Similarly cosmetics brands such as MAC have also taken a neutral stance, with both male and female brand ambassadors, influencers and androgynous models. Despite this approach, these brands have never been specifically labelled as a genderless brand. There are now a number of newer brands on the market that are labelled as non-binary such as Jecca Makeup.
“For a long time, gender fluid beauty has been underrepresented by mainstream companies, however, outdated perceptions of beauty are finally shifting,” says Jessica Blackler, founder of Jecca Makeup.“Consumers are becoming more open minded and socially conscious which in turn means that brands are looking at this consumer demand and expanding into a whole new and untapped market. I began working with the LGBTcommunity a couple of years ago, way before the whole gender boom and there was practically nothing that catered for them – they were totally overlooked which is why I created my own brand, so it’s really interesting and refreshing to see how this is now becoming more mainstream.”
Is it really enough for a brand to remain neutral or should there be more brands that are explicitly non-binary?
Some would argue that labelling a brand as non-binary returns to the outdated notion of labelling even if it is unisex. It is hard to say whether some of the industry giants will follow the lead of smaller brands, one thing that is clear is that brands are best advised to consider this crucial factor when marketing as it could offer the opportunity to tap into a whole new market.
As a whole host of new genderless brands crop up on the beauty scene, here is a rundown of some of our favourite genderless beauty brands to check out now.
Fluide is a mission-driven beauty brand that creates vegan, cruelty-free and paraben-free cosmetics designed for all skin shades and gender expressions. With the mantra that makeup should be joyful and fun as well as powerful and transformative, Fluide have created an inclusive brand that is as exciting as it is progressive.
Providing a platform and amplifying the voices of queer and gender expansive identities and through showcasing queer beauty, their goal is to inspire others to create their identities on their own terms, opening up possibilities for everyone’s self-expression.
Try their Universal Gloss, in five lustrous shades this multi-functional, buildable gloss adds a dew touch to lips, lids and cheekbones.
Known for their luxurious fragrances, in 2020 Byredo expanded to offer beauty products. Founder Ben Gorham said; “When I launched Byredo, it didn’t make sense in my mind to have separate fragrances for men and women, which was the industry norm back then — I think with color and makeup, this also applies.”
Their product range has continued to grow over the past year and now offers a wide selection of products in a range of shades, with something to suit everyone. Try the Colour Stick, A multi-use stick to be used all over the face offering buildable coverage that is easy to apply. The Colour Stick comes in finishes aligned to corresponding shades, encompassing lightweight dewy, matte and creamy textures suitable for cheeks, eyes and lips.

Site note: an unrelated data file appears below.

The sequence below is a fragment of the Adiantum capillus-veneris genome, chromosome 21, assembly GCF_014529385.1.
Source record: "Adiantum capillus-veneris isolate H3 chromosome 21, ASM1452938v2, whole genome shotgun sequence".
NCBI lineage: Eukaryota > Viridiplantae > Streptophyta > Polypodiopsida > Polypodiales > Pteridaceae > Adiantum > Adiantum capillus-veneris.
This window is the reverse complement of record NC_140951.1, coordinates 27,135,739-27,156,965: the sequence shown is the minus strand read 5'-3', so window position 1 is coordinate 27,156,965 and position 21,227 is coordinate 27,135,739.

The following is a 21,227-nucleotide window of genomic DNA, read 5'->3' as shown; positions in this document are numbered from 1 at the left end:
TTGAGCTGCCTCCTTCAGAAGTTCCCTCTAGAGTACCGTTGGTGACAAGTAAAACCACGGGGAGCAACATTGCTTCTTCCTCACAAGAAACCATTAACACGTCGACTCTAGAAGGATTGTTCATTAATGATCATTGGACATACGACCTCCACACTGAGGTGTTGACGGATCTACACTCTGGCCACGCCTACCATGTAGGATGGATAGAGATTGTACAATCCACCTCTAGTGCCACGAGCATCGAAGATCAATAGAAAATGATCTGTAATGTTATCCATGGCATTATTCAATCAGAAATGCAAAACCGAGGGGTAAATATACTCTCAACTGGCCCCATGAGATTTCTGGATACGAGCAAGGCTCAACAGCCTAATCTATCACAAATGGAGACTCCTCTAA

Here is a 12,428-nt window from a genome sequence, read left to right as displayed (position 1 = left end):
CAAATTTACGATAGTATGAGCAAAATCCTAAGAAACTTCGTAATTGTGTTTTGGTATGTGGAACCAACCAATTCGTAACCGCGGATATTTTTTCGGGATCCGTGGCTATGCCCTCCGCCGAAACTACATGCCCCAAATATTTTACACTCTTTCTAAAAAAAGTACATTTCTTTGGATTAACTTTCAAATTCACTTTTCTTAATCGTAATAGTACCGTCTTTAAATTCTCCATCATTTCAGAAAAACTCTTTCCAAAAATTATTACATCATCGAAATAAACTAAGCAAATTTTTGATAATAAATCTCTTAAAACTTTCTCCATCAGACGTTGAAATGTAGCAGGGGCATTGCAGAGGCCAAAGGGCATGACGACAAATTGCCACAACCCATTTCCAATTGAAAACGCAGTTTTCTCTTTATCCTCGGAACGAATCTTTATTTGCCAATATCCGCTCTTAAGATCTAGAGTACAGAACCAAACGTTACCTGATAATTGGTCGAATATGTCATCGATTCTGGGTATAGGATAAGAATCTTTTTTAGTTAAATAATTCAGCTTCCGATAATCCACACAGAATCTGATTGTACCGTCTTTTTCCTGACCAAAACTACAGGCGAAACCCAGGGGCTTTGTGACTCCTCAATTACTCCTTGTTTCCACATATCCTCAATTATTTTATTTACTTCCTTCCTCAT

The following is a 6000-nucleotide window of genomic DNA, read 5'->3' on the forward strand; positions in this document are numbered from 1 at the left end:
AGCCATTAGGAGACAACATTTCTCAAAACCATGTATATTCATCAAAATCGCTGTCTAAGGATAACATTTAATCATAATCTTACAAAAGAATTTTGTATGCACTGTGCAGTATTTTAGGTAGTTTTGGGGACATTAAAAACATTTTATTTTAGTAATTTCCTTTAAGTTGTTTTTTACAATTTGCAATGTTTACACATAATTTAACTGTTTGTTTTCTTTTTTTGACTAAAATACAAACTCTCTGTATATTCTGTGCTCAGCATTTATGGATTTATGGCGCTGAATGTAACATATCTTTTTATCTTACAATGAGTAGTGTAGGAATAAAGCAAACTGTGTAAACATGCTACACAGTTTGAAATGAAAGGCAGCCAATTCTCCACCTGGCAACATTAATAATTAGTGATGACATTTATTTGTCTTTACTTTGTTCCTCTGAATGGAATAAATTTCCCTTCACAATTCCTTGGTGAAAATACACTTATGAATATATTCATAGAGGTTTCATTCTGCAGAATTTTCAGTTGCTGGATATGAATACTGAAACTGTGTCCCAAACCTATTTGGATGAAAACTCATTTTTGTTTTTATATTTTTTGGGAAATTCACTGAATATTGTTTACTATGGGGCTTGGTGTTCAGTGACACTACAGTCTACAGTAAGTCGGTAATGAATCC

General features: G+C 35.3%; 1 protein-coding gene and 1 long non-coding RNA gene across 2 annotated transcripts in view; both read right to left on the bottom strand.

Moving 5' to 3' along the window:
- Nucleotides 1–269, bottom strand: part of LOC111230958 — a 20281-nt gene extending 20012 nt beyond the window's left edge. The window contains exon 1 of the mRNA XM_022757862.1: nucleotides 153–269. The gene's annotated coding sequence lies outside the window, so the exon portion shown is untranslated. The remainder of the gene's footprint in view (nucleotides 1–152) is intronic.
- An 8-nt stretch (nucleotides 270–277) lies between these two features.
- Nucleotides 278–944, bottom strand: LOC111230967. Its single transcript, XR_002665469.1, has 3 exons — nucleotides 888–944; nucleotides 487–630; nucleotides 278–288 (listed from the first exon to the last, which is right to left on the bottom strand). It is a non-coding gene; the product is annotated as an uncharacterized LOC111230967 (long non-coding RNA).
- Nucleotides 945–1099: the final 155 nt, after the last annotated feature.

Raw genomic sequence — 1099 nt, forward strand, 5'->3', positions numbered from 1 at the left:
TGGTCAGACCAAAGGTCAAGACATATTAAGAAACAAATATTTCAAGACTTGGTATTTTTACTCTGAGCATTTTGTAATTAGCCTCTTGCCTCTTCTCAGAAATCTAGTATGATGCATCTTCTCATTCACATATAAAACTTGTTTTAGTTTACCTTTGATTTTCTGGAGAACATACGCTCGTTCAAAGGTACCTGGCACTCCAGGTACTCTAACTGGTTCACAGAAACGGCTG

The previously mentioned Jecca Blac is a brand that represents all beauty lovers: all expressions, genders, sexualities, abilities, pronouns, shapes and sizes. As well as providing cruelty free makeup products they aim to bring together communities.
Whilst working as a makeup artist, founder Jessica was able to witness the shortcomings of the beauty industry by not considering the needs of trans women, Jessica was inspired by her clients to create a cruelty free brand which celebrates all makeup wearers.
The award-winning Correct & Conceal Palette includes a ‘Colour Corrector’ and ‘Concealer’ that creates a medium coverage for all over base, under eye darkness, acne, scarring and beard shadow. Their best selling product, gives a medium coverage with a creamy formula, providing a blendable, skin-like finish.
From facial cleansers and hair products, to bar soaps and deodorants, (MALIN+GOETZ) is arguably one of the best-known genderless brands on the beauty market. Made for all skin types, each collection comes perfectly presented in minimalist packaging with the label’s signature text branding. On top of being gender-inclusive, (MALIN+GOETZ) is cruelty-free and is on its way to becoming fully sustainable.
The Sage Styling Cream is the perfect addition to any beauty cabinet. A flexible hold styling cream that adds shine, definition and bounce while taming unruly hair. Suitable for all hair types, this weightless conditioning cream comes perfectly packaged in a 100% recyclable aluminum tube.